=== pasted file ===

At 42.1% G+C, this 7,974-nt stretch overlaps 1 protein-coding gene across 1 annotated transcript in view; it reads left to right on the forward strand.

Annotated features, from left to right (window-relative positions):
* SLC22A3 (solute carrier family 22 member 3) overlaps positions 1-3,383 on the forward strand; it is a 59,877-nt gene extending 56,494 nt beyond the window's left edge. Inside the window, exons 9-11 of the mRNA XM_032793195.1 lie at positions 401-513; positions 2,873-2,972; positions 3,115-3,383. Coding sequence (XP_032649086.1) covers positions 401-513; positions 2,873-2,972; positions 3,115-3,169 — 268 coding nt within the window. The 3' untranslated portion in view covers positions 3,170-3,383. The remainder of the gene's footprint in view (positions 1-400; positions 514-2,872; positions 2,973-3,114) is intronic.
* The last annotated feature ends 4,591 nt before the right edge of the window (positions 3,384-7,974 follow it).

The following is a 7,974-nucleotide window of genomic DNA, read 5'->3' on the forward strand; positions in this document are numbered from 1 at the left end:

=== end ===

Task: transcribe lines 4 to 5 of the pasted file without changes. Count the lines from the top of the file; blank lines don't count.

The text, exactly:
* The last annotated feature ends 4,591 nt before the right edge of the window (positions 3,384-7,974 follow it).

The following is a 7,974-nucleotide window of genomic DNA, read 5'->3' on the forward strand; positions in this document are numbered from 1 at the left end: